[PATCH v2 1/1] xattr: Allow user.* xattr on symlink and special files

Vivek Goyal vgoyal at redhat.com
Mon Jul 12 21:22:01 UTC 2021

On Mon, Jul 12, 2021 at 03:31:39PM -0400, J. Bruce Fields wrote:
> On Mon, Jul 12, 2021 at 01:47:59PM -0400, Vivek Goyal wrote:
> > On Mon, Jul 12, 2021 at 11:41:06AM -0400, J. Bruce Fields wrote:
> > > Looks like 0xd is what the server returns to access on a device node
> > > with mode bits rw- for the caller.
> > > 
> > > Commit c11d7fd1b317 "nfsd: take xattr bits into account for permission
> > > checks" added the ACCESS_X* bits for regular files and directories but
> > > not others.
> > > 
> > > But you don't want to determine permission from the mode bits anyway,
> > > you want it to depend on the owner,
> > 
> > Thinking more about this part. Current implementation of my patch is
> > effectively doing both the checks. It checks that you are owner or
> > have CAP_FOWNER in xattr_permission() and then goes on to call
> > inode_permission(). And that means file mode bits will also play a
> > role. If caller does not have write permission on the file, it will
> > be denied setxattr().
> > 
> > If I don't call inode_permission(), and just return 0 right away for
> > file owner (for symlinks and special files), then just being owner
> > is enough to write user.* xattr. And then even security modules will
> > not get a chance to block that operation. IOW, if you are owner of
> > a symlink or special file, you can write as many user.* xattr as you
> > like and except quota does not look like anything else can block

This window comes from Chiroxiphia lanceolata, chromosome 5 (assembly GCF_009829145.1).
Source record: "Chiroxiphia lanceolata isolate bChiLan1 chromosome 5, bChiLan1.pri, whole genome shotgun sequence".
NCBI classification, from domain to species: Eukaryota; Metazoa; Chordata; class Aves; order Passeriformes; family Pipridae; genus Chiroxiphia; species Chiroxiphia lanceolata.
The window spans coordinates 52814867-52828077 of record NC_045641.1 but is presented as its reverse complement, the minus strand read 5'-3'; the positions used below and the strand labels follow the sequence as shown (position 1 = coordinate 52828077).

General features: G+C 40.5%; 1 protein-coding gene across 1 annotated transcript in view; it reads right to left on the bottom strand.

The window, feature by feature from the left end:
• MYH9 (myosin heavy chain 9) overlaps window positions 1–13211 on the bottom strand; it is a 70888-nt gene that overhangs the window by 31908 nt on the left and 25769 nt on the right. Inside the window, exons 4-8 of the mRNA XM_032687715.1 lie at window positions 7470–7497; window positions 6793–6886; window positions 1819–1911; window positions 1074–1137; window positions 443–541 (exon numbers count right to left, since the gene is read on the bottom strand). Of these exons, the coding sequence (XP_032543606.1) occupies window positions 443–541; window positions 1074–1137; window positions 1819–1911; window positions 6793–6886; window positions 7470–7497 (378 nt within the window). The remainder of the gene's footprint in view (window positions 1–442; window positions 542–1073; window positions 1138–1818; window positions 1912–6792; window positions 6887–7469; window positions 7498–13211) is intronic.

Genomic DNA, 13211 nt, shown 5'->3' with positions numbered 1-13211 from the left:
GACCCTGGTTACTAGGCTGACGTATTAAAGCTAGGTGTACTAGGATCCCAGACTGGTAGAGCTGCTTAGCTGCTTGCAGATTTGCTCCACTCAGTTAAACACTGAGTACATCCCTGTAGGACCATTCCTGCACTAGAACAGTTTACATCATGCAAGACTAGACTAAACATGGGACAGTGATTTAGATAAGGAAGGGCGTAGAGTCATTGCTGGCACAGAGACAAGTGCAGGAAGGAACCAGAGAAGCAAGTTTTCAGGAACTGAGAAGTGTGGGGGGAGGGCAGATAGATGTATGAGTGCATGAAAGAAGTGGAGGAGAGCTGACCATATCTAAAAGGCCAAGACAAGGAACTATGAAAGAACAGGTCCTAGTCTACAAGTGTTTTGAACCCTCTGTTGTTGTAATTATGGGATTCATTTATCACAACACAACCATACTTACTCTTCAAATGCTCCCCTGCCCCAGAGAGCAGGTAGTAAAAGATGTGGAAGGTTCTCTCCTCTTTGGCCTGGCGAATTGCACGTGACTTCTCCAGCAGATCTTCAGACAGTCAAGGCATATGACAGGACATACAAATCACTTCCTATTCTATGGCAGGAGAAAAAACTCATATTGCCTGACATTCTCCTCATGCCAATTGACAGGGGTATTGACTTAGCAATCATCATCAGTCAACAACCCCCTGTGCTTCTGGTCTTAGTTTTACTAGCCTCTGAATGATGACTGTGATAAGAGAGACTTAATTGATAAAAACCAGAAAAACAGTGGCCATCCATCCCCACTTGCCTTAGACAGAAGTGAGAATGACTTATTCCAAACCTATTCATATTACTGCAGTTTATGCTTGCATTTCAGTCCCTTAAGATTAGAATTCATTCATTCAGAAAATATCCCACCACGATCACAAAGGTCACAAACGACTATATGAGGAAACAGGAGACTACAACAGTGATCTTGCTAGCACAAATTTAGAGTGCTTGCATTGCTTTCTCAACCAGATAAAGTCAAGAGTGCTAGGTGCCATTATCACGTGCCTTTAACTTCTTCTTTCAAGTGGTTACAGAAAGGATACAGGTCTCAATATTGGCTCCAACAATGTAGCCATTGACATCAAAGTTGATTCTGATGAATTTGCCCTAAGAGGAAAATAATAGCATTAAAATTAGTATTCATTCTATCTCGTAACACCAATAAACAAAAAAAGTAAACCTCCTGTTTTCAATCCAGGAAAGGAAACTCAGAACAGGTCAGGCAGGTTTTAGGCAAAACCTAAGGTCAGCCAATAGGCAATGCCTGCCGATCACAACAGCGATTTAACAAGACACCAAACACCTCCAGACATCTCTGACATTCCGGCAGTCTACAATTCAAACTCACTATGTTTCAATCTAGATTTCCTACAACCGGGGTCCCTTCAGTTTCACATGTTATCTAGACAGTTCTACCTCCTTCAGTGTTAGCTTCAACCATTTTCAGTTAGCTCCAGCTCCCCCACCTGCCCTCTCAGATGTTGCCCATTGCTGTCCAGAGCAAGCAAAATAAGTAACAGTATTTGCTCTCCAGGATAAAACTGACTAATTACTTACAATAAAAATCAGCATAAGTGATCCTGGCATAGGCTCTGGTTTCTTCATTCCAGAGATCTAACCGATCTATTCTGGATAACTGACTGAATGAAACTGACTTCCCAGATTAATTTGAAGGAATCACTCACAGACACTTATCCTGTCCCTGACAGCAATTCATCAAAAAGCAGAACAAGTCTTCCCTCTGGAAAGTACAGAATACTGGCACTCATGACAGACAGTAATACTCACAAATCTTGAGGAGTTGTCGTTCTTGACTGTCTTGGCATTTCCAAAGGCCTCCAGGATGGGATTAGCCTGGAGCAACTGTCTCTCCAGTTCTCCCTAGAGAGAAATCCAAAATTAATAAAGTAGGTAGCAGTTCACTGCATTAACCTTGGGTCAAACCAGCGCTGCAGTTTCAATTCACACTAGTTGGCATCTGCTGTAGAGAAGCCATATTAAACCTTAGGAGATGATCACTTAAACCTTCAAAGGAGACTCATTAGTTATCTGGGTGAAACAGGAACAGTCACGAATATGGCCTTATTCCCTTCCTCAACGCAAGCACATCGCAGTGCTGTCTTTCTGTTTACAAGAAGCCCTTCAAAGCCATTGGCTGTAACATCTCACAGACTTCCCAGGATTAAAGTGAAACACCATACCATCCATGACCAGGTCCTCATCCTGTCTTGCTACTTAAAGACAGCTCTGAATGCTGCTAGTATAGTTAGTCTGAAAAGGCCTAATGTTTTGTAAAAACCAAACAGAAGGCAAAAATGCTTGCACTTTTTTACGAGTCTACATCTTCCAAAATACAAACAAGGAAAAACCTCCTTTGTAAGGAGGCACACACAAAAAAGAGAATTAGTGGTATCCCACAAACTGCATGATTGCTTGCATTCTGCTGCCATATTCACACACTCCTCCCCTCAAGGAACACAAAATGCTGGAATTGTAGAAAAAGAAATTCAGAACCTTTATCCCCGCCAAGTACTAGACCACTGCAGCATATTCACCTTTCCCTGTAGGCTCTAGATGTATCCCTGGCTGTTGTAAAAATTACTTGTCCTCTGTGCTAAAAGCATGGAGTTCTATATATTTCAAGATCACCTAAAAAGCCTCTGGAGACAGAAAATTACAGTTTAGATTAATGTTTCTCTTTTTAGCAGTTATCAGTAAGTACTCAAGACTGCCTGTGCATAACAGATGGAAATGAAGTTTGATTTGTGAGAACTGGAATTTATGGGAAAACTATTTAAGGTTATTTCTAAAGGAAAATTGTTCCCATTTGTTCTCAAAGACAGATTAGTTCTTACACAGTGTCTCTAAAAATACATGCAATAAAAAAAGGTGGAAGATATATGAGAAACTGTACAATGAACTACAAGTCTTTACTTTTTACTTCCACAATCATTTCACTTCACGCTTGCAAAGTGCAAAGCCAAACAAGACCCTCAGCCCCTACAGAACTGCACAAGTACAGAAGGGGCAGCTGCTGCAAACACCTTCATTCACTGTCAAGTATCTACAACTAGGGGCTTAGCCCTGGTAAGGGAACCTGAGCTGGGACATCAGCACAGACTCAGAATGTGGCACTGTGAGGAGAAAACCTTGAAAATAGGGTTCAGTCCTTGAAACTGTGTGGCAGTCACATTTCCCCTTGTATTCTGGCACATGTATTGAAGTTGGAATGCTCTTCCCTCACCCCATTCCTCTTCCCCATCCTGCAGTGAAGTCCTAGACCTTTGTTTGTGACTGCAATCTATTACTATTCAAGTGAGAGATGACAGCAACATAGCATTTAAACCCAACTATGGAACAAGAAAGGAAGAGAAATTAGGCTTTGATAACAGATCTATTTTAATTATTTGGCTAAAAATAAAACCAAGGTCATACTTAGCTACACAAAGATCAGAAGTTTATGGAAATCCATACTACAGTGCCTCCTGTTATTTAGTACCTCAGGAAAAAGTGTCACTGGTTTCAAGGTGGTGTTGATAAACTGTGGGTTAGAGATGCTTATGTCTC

> > it. I am wondering if this approach is ok?
> Yeah, I'd expect security modules to get a say, and I wouldn't expect
> mode bits on device nodes to be useful for deciding whether it makes
> sense for xattrs to be readable or writeable.

Actually, calling inode_permission() for symlinks probably should be

Its the device node which is problematic. Because we started with the
assumption that mode bits there represent access writes for read/writing
to device (and not to the filesystem). 

> But, I don't really know.

> Do we have any other use cases besides this case of storing security
> labels in user xattrs?

Storing security label was one example. In case of virtiofs, there is
a good chance that we will end up remapping all the guest xattrs and
prefix these with "user.virtiofsd".

fuse-overlay is another use case. They are storing real uid/gid in 
user.* xattrs for files over NFS.

I think overlayfs can be another benefeciary in some form. Now there
is support for unpriviliged mouting of overlayfs from inside a user
namespace. And that uses xattrs "user.overlay" on upper files for
overlayfs specific metadata. Device nodes are not copied up. But
they might have an issue with symlinks. Miklos, will know more.


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